Sean Lauber:Culturing Lewis Lung Carcinoma Cells

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(New page: ==Thawing the culture== 1. Thaw a vial of 3 million cells/ml in a 37°C water bath 2. Add 1 ml of PBS and add this 2 ml to 8 ml of PBS 3. Spin at 1000 rpm for 3 min to pellet 4. Discar...)
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Revision as of 11:43, 11 December 2012

Thawing the culture

1. Thaw a vial of 3 million cells/ml in a 37°C water bath

2. Add 1 ml of PBS and add this 2 ml to 8 ml of PBS

3. Spin at 1000 rpm for 3 min to pellet

4. Discard the supernatant and resuspend the pellet in the residual PBS by tapping

5. Add 10 ml of warmed 10% FBS/DMEM and resuspend by pipetting

6. Take 1 ml of this and put it into a T75 flask containing 14 ml of warmed 10% FBS/DMEM

7. After 2 days, the cells need to be split

Splitting the culture

1. Remove the media from the T75 and place it in a 50 ml falcon tube

2. Wash the plate with 5 ml of PBS and then remove this and place it in the falcon tube

3. Add 1 ml of prepared trypsin to the plate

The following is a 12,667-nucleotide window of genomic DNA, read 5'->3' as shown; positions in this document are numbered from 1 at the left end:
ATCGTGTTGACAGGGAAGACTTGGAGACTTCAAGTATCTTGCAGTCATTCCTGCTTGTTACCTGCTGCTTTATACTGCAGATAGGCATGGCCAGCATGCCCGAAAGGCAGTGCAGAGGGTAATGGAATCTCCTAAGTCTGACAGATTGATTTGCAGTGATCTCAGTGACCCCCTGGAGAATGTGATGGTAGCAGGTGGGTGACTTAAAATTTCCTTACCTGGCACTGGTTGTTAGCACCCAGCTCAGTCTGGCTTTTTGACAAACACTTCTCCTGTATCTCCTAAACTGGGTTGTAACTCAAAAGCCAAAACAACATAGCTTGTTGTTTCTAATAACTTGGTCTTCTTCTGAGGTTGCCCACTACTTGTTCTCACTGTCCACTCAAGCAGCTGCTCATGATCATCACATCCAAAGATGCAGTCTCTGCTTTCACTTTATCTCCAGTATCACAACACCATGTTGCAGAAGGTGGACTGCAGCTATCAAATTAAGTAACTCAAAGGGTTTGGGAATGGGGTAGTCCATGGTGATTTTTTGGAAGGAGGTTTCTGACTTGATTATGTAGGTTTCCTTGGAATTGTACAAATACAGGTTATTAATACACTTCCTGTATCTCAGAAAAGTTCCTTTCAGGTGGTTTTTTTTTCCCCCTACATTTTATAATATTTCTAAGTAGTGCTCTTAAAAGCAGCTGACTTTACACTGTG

4. Tilt the plate back and forth over a period of 3 minutes to lift the adherent cells

5. Add 10 ml of warmed 10% FBS/DMEM to stop the trypsin

6. Remove the media to the 50 ml falcon tube

7. Spin the falcon tube at 1000 rpm for 3 min to pellet the cells

8. Discard the supernatant and resuspend the pellet by tapping in the residual liquid

9. Add 10 ml of warmed 10% FBS/DMEM and resuspend the cells by pipetting

10. Remove 1 ml of the cell suspension and add to 14 ml of warmed 10% FBS/DMEM in a T75 flask


Freezing the culture

These cells are a mixed adherent/suspension population and do not form confluent monolayers. The cells instead will begin to clump together and float in the suspension, or remain adherent to the plate. It's important when working with these cells to split them before they begin clumping. Once they clump together it is very difficult to generate a single cell population, therefore I always try to split them as soon as I begin to see clumps forming (usually 2 days). When the cells are frozen it is also important to remember this and try to ensure that single cells, and not clumps, are frozen down to maintain consistency between batches.

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